Look no further than the stock market. Buyers get in when markets have already gone up, fearful they’ll miss the trend; buyers get out when markets have already begun tanking, fearful they’ll lose their profits.

Worse, once we buy a product, say, for more $100, and we don’t like it, we don’t admit our mistake but pervert our “logic” that our time, hassle, and embarrassment is not worth seeking the dollars we’ve lost. In such cases, the sizzle replaces the steak: Las Vegas blackjack, time shares, boats, gym memberships, the Paleo diet—anything in which vanity is the measure, not wisdom.

Back to face masks and the claim that I’m right and the experts are wrong.

Such self-surety is a cousin to religious conviction. Those who won’t wear masks won’t because they’re sure they’re protected by a magic power, which controls their fate, for better or worse. Faith in the unseen and the unproven is baked into the American cake. None of us can weasel out of a culture that’s steeped in the (non)science of “what I believe is true is true.” If millions assume that a faith-based outcome has been ordered up, then outcomes otherwise indeterminate will also rule.

For example: How do you convince the lax masked that a face covering is a buffer against what cannot be seen or touched, transmissible by air, a microscopic little devil?

There’s only one way. You work backwards from the effects to the cause to convince the deniers they are wrong.

Think about our foreign wars. How, if they were fought in lands far away, were Americans convinced they were worth fighting? The actual evidence of the war’s effects made people sacrifice personal freedom and join the cause.

Men fought in and women organized during the Second World War because the reported stories were wholly reliable (the facts were agreed on): the Nazis overran several continental countries like Poland and Austria; the Blitz was a nightly occurrence, narrated by Edward R. Murrow on radio; Jews and other European minorities were pleading for help; and the attack on Pearl Harbor was described—and felt—as it happened. Likewise, didn’t the media convince us of retribution after we saw 9/11 repeated on TV thousands of times?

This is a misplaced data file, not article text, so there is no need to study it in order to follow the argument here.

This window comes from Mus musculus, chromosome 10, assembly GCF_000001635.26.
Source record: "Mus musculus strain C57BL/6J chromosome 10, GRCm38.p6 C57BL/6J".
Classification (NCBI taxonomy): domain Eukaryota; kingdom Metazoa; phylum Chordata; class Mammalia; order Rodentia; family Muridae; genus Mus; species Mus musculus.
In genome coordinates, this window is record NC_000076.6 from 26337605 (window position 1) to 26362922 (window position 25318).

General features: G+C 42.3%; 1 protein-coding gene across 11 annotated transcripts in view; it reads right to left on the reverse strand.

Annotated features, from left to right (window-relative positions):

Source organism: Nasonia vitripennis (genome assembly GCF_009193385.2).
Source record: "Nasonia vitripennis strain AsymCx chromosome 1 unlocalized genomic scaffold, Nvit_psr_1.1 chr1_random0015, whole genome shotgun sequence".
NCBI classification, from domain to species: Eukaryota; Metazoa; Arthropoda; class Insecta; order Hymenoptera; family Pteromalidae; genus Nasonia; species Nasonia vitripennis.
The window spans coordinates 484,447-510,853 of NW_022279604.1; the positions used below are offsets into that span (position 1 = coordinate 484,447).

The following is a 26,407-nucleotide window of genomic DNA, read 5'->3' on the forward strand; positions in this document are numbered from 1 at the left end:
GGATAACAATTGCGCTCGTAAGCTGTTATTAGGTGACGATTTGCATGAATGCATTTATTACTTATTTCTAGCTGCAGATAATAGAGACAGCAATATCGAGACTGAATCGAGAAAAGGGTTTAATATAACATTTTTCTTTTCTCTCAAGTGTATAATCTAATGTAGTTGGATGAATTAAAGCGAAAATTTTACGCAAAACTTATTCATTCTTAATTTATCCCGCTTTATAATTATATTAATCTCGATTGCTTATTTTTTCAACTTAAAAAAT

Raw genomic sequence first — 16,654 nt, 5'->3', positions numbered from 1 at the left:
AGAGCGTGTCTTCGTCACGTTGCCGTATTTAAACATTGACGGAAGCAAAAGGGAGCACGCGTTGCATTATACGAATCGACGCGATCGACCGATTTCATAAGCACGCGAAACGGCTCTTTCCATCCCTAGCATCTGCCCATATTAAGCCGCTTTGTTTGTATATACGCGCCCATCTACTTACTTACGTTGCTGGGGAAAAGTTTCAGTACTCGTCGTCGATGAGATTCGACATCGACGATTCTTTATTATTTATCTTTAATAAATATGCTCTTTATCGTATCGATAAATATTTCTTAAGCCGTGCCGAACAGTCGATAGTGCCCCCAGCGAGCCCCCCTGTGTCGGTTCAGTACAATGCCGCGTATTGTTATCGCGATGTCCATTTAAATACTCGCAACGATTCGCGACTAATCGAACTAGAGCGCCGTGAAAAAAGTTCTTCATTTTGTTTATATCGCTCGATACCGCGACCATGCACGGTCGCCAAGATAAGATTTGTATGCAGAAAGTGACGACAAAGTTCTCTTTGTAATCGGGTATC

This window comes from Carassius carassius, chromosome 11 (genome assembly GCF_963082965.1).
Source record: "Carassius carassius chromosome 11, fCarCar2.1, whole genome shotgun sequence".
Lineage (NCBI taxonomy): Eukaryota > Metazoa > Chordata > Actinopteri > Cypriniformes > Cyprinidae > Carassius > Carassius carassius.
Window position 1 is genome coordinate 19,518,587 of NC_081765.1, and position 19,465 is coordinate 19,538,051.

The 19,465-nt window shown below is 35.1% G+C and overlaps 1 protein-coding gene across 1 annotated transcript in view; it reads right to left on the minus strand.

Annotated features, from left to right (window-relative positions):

I propose that we use the storytelling power of the media to counter the so-called Anti-Facemask Patriots. WARNING: This is as graphic as I can make it.

Run a nightly news program that does two things. First, present the stories of people who having lost loved ones express the emotional tragedy they live with because they couldn’t say goodbye. Second, show the suffering of patients and hospital workers live. Third, televise the death throes of individuals asphyxiating and/or the corpses of the COVID-19 dead. Regard them like bodies on a battlefield because they are victims of a war much deadlier than we’ve allowed ourselves to believe.

My mother told me of a judge in Chicago who as punishment for teenage drunk driving took the cocky lads to the morgue and made them look at, smell, and touch not a few but many mangled victims, kids their own age killed by drunk drivers, their bodies torn limb from limb, their heads severed.

If we know the bodily consequences of the threat, we might be able to dispense with these ludicrous face mask exemptions, from President Trump on down.

Thomas Larson is a San Diego-based freelance writer.